These new arrangements go well beyond what is required of Ministers in other jurisdictions. In particular, we have agreed that the independent investigation of allegations against a Minister shall be a matter for the panel for ministerial standards itself, and not at the discretion of the First Minister or deputy First Minister. We will start the appointment process within days.
The revised ministerial code of conduct builds on the strengthened special adviser code that was published in January. Special advisers are a critical part of the team that supports a Minister. They should be subject to, and should adhere to, the high standards that are expected of those who are in public life. Given the public's legitimate concerns in that regard, I moved quickly in January to produce and agree strengthened rules. Together, these codes set out the high standards that are expected of those in public office and reaffirm the Executive's commitment to rebuilding public confidence in the institutions.
As Minister Dodds set out on Friday in relation to the Department for the Economy, the Department has strengthened its system of internal control and assurance. It has significantly improved its process around business planning and performance measurement and reporting, resource and people management, risk management, whistle-blowing disclosures, casework reviewing and oversight.
Encouraged by the chair of the inquiry, who made clear that improvements should not wait for his report, the Civil Service, led by the Department of Finance, has also been reviewing many of its systems and processes that are relevant to the inquiry. That has included major reviews of the expenditure approval and business-case process, project management requirements and other areas such as managing risk, record-keeping, expertise in the Civil Service, responding to those who raise concerns and how people are placed in different roles. All of those areas will now be reviewed again in light of the inquiry report and, in turn, will provide the blueprint for Civil Service reform. I will lead that programme of work and will soon bring proposals to my Executive colleagues.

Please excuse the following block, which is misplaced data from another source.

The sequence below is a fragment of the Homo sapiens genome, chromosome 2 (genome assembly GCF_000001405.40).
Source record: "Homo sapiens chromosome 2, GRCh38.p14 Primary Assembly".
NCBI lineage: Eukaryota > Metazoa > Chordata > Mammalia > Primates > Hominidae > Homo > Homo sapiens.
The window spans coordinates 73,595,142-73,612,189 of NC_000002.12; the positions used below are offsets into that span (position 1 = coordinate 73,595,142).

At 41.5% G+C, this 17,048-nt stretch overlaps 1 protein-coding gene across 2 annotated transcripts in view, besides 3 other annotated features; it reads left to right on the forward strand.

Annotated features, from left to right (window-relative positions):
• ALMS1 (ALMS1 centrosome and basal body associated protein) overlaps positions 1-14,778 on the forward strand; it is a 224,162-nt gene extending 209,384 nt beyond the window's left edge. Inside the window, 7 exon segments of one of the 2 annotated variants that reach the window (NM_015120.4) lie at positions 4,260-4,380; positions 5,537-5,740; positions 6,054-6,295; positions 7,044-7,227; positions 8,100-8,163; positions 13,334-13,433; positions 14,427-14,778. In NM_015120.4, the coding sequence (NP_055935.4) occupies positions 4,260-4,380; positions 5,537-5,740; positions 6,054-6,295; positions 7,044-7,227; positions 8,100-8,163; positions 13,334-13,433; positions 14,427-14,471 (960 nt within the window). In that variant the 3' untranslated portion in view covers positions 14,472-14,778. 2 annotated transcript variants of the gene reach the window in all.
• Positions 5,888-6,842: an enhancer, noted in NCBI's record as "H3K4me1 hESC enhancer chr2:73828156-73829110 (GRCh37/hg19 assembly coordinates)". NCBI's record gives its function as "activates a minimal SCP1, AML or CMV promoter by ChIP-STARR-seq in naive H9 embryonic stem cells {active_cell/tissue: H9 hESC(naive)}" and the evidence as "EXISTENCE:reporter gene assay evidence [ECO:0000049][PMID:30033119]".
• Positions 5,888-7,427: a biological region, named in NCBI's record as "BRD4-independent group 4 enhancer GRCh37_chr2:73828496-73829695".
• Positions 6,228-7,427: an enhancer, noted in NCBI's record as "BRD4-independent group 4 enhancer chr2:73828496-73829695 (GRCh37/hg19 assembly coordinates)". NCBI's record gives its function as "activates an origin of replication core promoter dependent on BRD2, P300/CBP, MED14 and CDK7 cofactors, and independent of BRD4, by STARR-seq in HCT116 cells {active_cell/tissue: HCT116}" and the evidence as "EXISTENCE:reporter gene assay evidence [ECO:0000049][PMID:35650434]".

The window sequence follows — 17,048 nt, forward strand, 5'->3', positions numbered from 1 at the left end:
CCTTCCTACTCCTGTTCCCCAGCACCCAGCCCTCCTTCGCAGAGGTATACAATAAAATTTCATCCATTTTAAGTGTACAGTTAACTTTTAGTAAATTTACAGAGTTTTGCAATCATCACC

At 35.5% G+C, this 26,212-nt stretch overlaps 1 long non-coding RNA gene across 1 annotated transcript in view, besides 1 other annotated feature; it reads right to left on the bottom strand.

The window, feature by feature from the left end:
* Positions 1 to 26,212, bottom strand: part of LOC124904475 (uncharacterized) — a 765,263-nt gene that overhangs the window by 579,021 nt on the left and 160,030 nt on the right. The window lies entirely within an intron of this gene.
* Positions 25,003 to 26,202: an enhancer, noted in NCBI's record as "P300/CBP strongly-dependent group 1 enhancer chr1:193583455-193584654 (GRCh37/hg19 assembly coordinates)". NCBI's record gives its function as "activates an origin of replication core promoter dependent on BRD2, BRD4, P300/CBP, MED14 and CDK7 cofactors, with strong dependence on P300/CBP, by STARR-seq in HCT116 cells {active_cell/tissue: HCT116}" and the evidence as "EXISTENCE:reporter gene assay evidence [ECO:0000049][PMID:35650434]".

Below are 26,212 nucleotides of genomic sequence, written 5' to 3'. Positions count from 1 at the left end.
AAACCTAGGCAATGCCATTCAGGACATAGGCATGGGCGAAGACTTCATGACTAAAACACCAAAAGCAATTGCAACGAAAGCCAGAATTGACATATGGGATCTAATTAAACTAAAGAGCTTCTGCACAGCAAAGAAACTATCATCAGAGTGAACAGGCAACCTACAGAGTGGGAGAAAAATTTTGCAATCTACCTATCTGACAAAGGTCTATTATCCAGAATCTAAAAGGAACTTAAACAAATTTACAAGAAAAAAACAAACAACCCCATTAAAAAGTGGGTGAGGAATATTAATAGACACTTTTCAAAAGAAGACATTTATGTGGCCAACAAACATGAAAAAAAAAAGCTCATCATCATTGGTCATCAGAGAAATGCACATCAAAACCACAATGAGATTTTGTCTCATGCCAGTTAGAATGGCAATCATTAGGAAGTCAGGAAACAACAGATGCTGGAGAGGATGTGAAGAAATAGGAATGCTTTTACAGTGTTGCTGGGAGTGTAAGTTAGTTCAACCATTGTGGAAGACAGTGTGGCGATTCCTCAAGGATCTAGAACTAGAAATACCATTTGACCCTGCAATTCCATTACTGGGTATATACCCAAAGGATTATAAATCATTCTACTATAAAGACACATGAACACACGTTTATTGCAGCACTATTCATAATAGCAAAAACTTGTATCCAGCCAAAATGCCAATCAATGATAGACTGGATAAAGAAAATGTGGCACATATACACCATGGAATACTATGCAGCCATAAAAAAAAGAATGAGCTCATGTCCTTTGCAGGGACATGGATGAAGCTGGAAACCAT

We must take the inquiry's findings and turn them into real, positive change and reform so that our devolved institutions provide effective and efficient government for everyone. The 'New Decade, New Approach' document includes a commitment to establish a subcommittee of the Executive to consider the findings of the RHI inquiry and to propose further reforms in addition to those in the 'NDNA' document to deliver the changes that are necessary to rebuild public confidence. The Executive have now established that group. I shall chair the subcommittee, and all Executive parties will be represented. The subcommittee will publish an action plan for implementing the recommendations. The action plan will be considered by the Executive and the Assembly.
The inquiry examined the role of the civil servants who were involved in the RHI scheme and whether or not their actions and/or advice met professional standards. The report identified instances of unacceptable behaviour. Following those findings, there will now be a disciplinary process for civil servants. Given the exceptional nature and circumstances of the inquiry, any potential disciplinary matters relating to civil servants will be managed through an independent external process. In the first instance, the content of the report will be considered by an external independent panel, which will establish whether there have been any breaches of standards of conduct and/or disciplinary policy. It is aiming to do that within weeks. The panel will then prepare a report outlining any disciplinary charges that should be considered in line with the standards of conduct set out in the Civil Service handbook, which incorporates the code of ethics.